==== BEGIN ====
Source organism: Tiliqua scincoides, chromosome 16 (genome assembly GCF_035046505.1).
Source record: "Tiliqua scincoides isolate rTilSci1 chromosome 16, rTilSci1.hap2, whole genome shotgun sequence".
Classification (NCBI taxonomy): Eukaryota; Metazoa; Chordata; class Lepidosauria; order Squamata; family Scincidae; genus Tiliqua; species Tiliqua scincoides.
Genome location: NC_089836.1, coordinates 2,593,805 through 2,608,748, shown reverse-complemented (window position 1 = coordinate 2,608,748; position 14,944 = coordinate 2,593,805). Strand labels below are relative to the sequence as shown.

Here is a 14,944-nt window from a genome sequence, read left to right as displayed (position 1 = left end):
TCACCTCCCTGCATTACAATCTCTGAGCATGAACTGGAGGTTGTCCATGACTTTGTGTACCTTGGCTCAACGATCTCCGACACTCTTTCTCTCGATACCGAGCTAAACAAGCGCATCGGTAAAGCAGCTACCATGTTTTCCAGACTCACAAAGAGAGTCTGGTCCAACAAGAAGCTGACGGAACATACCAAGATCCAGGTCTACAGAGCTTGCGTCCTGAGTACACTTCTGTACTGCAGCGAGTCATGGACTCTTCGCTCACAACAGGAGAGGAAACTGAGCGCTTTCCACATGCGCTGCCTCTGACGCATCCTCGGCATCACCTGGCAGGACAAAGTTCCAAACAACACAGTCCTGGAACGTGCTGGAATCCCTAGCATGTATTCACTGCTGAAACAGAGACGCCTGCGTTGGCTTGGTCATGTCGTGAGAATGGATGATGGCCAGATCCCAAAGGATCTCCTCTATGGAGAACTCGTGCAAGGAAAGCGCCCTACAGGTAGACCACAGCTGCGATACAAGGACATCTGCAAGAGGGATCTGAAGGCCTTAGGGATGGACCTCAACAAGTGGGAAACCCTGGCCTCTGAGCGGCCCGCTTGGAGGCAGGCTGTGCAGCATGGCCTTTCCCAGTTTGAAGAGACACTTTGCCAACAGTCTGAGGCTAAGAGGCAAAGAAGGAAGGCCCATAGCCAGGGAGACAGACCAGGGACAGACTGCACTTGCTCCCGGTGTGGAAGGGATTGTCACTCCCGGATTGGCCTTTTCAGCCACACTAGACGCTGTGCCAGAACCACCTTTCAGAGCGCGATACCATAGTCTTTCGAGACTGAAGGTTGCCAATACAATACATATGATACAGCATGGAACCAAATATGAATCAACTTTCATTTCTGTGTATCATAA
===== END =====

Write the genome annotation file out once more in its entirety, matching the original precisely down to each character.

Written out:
Source organism: Tiliqua scincoides, chromosome 16 (genome assembly GCF_035046505.1).
Source record: "Tiliqua scincoides isolate rTilSci1 chromosome 16, rTilSci1.hap2, whole genome shotgun sequence".
Classification (NCBI taxonomy): Eukaryota; Metazoa; Chordata; class Lepidosauria; order Squamata; family Scincidae; genus Tiliqua; species Tiliqua scincoides.
Genome location: NC_089836.1, coordinates 2,593,805 through 2,608,748, shown reverse-complemented (window position 1 = coordinate 2,608,748; position 14,944 = coordinate 2,593,805). Strand labels below are relative to the sequence as shown.

Here is a 14,944-nt window from a genome sequence, read left to right as displayed (position 1 = left end):
TCACCTCCCTGCATTACAATCTCTGAGCATGAACTGGAGGTTGTCCATGACTTTGTGTACCTTGGCTCAACGATCTCCGACACTCTTTCTCTCGATACCGAGCTAAACAAGCGCATCGGTAAAGCAGCTACCATGTTTTCCAGACTCACAAAGAGAGTCTGGTCCAACAAGAAGCTGACGGAACATACCAAGATCCAGGTCTACAGAGCTTGCGTCCTGAGTACACTTCTGTACTGCAGCGAGTCATGGACTCTTCGCTCACAACAGGAGAGGAAACTGAGCGCTTTCCACATGCGCTGCCTCTGACGCATCCTCGGCATCACCTGGCAGGACAAAGTTCCAAACAACACAGTCCTGGAACGTGCTGGAATCCCTAGCATGTATTCACTGCTGAAACAGAGACGCCTGCGTTGGCTTGGTCATGTCGTGAGAATGGATGATGGCCAGATCCCAAAGGATCTCCTCTATGGAGAACTCGTGCAAGGAAAGCGCCCTACAGGTAGACCACAGCTGCGATACAAGGACATCTGCAAGAGGGATCTGAAGGCCTTAGGGATGGACCTCAACAAGTGGGAAACCCTGGCCTCTGAGCGGCCCGCTTGGAGGCAGGCTGTGCAGCATGGCCTTTCCCAGTTTGAAGAGACACTTTGCCAACAGTCTGAGGCTAAGAGGCAAAGAAGGAAGGCCCATAGCCAGGGAGACAGACCAGGGACAGACTGCACTTGCTCCCGGTGTGGAAGGGATTGTCACTCCCGGATTGGCCTTTTCAGCCACACTAGACGCTGTGCCAGAACCACCTTTCAGAGCGCGATACCATAGTCTTTCGAGACTGAAGGTTGCCAATACAATACATATGATACAGCATGGAACCAAATATGAATCAACTTTCATTTCTGTGTATCATAA